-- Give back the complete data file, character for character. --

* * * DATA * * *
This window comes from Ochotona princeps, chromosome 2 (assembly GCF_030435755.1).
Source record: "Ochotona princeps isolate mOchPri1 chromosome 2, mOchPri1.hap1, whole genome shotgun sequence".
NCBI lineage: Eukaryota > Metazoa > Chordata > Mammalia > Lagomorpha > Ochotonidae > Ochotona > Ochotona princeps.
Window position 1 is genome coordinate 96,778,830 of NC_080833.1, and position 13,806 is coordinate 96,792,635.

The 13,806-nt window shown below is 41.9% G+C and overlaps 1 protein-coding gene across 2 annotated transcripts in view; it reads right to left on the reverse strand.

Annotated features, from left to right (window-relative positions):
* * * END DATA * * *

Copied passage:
This window comes from Ochotona princeps, chromosome 2 (assembly GCF_030435755.1).
Source record: "Ochotona princeps isolate mOchPri1 chromosome 2, mOchPri1.hap1, whole genome shotgun sequence".
NCBI lineage: Eukaryota > Metazoa > Chordata > Mammalia > Lagomorpha > Ochotonidae > Ochotona > Ochotona princeps.
Window position 1 is genome coordinate 96,778,830 of NC_080833.1, and position 13,806 is coordinate 96,792,635.

The 13,806-nt window shown below is 41.9% G+C and overlaps 1 protein-coding gene across 2 annotated transcripts in view; it reads right to left on the reverse strand.

Annotated features, from left to right (window-relative positions):